The press screening happens Saturday afternoon at 4:30 pm (7:30 am in Los Angeles), and will break sometime around 8 pm, give or take.
Jonathan Glazer‘s The Zone of Interest is an ice-pick art film about evil with a capital Germanic E — a riveting, unmistakably horrifying portrait of the home life of Rudolf Höss (Christian Friedel), commandant of the infamous Auschwitz prison camp during World War II, and his wife Hedwig (Toni Erdmann‘s Sandra Hüller).
Rudolf, Hedwig and the kids reside in a large, handsome home just outside the gates of the camp, and mostly we’re just shown the day-to-day of meals, housekeeping, horseback riding, idle chatting with friends, casual infidelities and whatnot.
Glazer’s basic strategy is to allow subtle allusions, hints and insinuations of the Auschwitz horror to seep into this atmosphere of domesticity. Toward the end are two or three scenes of Rudolf meeting with military colleagues about a planned, ramped-up extermination of Hungarian Jews, but Glazer keeps it all curt and officious, saying to us “can you sense it…can you feel it?”
The vibe is ghastly and revolting, of course. The moral delivery feels like…I don’t know, gas filling your lungs or poison spreading through your veins. Little plop-plops of horror like Alka Seltzer tablets dropped into water.
The film is basically one static tableau after another. The Hoss family taking a swim, the children playing on the grounds, Rudolf professing love for his favorite horse in the stable, Rudolf and Hedwig indulging themselves with lovers on the side, etc.
The Zone of Interest begins with a spooky overture (the composer is Mica Levi) against a black screen, and to be completely honest it was this overture that put the hook in more than anything else.
Because the movie that follows has no story — it is simply about exposing Rudolf and Hedwig’s aloofness and apartness — cruelty, denial, an absence of basic humanity. Here be monsters.
The second best sequence comes at the very end, a series of flash-forward, present-day images of what I presume is the Auschwitz-Birkenau State Museum, and then Glazer dovetailing back to 1942 as Rudolf is seemingly struck by a vision of what the future will bring, and (perhaps) who and what he is.
It all “works” but man, this film is dry as a bone. Like a frigid, long-buried fossil. Dry-ice steam filling the air.
The Cannes mob, of course, is praising it to the heavens because of the toxic moral current and Glazer’s arthouse strategy. Cannes critics can’t be iffy about such a film — they have to jump up and down lest they seem indifferent or unmoved by what Zone is presenting and how it all sinks in.
It’s a film that certainly sticks to your ribs (I can feel it kicking around inside as I write this), but I have to say that I found it too spare, too artified and rigidly schematic to a fault.
As I watched I was asking myself what is this movie saying that wasn’t in Steven Spielberg‘s Schindler’s List or Loring Mandel‘s Conspiracy (’01), a made-for-TV drama that delved into the psychology behind the 1942 Wannsee Conference, which is where “the final solution of the Jewish question” was ratified and officially put into motion.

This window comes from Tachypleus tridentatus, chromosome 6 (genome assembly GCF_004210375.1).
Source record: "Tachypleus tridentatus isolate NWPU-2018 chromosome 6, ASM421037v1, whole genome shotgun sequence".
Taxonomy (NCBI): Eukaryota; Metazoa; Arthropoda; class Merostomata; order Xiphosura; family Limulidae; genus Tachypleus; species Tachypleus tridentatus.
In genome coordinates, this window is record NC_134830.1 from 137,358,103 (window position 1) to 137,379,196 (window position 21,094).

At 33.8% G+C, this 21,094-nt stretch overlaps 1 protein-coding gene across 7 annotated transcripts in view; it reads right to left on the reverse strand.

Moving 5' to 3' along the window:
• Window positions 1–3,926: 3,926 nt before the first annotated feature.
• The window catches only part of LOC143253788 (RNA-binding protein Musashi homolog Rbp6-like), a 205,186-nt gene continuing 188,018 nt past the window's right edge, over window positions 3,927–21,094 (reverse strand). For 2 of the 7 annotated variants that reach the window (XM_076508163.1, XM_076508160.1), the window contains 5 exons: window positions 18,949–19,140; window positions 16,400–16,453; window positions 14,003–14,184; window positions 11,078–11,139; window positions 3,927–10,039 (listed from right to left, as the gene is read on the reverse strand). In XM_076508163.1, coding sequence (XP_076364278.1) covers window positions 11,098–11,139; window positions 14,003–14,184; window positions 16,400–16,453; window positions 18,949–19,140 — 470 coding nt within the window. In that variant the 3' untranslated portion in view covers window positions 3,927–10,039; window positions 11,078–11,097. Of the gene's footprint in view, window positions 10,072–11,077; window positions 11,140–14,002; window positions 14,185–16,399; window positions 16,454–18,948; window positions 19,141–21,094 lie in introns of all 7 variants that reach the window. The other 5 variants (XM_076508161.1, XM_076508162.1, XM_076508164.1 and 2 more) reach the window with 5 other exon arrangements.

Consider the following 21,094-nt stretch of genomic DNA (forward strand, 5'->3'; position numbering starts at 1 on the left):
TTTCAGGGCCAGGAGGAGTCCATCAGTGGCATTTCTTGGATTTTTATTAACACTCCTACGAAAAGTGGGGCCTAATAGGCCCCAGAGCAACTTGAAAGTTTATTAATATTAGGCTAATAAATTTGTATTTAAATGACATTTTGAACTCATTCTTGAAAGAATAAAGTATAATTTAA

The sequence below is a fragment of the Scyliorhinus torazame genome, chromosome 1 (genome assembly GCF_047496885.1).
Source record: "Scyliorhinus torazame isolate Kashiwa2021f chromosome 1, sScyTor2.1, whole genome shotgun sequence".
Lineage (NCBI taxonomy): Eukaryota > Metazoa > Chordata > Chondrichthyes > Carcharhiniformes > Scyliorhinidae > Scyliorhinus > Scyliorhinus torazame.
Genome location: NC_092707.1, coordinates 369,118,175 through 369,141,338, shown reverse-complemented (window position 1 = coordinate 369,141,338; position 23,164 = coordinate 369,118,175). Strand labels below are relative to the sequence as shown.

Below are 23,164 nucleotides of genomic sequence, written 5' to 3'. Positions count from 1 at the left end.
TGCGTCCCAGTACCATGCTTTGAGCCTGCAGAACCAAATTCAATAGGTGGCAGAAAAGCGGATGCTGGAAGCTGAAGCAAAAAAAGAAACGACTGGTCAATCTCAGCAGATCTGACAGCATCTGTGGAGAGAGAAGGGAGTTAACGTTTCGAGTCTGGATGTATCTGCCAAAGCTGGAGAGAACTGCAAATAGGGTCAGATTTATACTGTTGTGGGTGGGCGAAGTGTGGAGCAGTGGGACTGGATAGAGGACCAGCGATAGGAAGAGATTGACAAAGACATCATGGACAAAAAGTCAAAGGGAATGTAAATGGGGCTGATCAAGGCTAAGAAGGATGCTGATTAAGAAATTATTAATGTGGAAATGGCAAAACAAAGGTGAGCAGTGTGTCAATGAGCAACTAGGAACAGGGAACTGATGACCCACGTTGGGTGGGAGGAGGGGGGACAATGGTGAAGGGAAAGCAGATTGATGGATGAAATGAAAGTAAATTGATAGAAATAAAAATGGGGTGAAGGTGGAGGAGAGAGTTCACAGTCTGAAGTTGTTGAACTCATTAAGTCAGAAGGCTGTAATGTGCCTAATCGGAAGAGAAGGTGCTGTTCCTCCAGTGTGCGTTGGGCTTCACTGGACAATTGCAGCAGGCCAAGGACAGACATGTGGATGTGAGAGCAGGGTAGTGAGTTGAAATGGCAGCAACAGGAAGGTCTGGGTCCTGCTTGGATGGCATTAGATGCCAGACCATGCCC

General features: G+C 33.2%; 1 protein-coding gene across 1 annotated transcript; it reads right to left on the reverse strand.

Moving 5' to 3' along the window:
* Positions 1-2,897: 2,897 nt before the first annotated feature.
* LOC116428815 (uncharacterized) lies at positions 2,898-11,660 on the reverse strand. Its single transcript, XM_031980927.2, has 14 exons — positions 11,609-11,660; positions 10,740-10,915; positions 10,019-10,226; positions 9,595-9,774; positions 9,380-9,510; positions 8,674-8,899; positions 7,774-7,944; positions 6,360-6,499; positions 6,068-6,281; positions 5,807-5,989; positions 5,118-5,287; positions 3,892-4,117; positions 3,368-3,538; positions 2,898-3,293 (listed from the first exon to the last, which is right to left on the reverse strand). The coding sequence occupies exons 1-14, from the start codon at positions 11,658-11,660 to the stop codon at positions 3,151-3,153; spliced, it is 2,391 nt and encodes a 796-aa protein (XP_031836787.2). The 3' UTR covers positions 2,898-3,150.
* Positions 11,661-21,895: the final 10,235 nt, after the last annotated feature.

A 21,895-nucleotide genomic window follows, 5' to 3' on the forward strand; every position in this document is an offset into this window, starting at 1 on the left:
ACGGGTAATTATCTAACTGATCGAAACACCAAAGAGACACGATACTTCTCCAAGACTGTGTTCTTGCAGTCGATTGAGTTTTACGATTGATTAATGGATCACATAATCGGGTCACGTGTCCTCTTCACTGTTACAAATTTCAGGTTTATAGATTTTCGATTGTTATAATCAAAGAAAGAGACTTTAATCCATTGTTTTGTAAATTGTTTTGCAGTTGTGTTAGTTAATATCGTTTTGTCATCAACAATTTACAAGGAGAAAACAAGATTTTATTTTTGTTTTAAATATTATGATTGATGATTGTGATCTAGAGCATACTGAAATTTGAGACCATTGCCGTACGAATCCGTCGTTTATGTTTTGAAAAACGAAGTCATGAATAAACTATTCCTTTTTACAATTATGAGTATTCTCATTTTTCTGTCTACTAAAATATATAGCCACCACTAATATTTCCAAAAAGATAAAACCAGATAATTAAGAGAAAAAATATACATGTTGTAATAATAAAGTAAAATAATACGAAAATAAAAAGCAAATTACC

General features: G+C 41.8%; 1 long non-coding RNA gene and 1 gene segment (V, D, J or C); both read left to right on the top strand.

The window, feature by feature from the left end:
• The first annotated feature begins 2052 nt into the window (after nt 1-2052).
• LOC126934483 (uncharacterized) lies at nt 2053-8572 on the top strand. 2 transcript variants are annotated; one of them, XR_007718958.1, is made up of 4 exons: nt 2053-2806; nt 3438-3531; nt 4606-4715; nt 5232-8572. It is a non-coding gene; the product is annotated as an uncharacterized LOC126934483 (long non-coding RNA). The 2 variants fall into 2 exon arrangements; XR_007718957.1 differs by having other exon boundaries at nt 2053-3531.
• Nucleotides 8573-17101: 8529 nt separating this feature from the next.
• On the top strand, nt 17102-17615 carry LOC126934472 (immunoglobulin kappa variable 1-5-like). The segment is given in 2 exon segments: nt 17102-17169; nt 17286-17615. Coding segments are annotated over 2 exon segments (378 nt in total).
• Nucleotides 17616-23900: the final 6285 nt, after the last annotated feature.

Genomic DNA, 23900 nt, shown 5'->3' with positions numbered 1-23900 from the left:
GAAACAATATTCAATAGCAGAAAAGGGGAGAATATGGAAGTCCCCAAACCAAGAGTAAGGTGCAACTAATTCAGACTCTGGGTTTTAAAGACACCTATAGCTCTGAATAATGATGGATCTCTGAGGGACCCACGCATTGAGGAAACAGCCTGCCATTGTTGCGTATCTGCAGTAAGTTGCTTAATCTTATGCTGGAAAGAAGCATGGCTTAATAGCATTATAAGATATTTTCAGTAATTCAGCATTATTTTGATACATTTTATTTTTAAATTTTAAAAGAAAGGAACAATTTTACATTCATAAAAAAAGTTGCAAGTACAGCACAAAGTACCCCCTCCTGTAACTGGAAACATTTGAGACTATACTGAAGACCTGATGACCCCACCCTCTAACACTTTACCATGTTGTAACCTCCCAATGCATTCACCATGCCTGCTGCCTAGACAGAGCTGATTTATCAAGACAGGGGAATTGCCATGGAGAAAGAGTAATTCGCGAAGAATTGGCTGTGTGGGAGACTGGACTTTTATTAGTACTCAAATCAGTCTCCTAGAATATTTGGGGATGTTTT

The answer, as noted, is that The Zone of Interest has been shorn of explicitness while humming with implication. That’s the basic idea, and either this approach knocks you flat or it doesn’t.
I was simultaneously chilled to the bone while muttering to myself “I wish this film had something more because as penetrating as Glazer’s strategy is, it’s like early haute cuisine…big plate, exquisite food but very small portions.”
The film is based upon Martin Amis’s same-titled 2014 novel. It’s about a Nazi officer named Angelus Thomsen who falls into lust for the wife of the Auschwitz camp commandant, named Paul Doll. The only basic element that the book and the film have in common is the Auschwitz setting.
I’m certainly not dismissing Glazer’s film, but if he’d gone with the Amis story he might have been able to kill two birds with a single stone.
Dancing on a balcony on rue d’Antibes, roughly ten minutes after the 6:30 pm Zone of Interest screening let out. A sizable crowd stood and stared and took videos.
…is next on the dance card. Slated to begin showing at the Salle Debussy at 6 pm, and of course we’re still lined up outside at 6:12 pm. It would be nice if festival staffers would make at least some attempt to screen films at the scheduled time. We’re all on a clock, trying to squeeze in meetings, feedings and as many films as possible, etc.
Not a huge fan of Glazer’s Under The Skin. For me only Sexy Beast, 22 and 1/2 years old, hits it out of the park..
I’d frankly forgotten that the Brady Bunch star passed in late ’16 at age 82 or thereabouts. We all have to go sometime, but condolences all the same.
Jean-Stéphane Sauvaire‘s Black Flies (Open Road), a pounding, brutally realistic New York City action drama about living-on-the-ragged-edge paramedics, is far and away the best film I’ve seen at Cannes ’23 so far.
It beats the shit out of you, this film, but in a way that you can’t help but admire. It’s a tough sit but a very high-quality one. The traumatized soul of lower-depths Brooklyn and the sad, ferociously angry residents who’ve been badly damaged in ways I’d rather not describe has never felt more in-your-face.
In terms of assaultive realism and gritty authenticity Black Flies matches any classic ’70s or ’80s New York City film you could mention…The French Connection, Serpico, Prince of the City, Q & A, Good Time, Across 110th Street.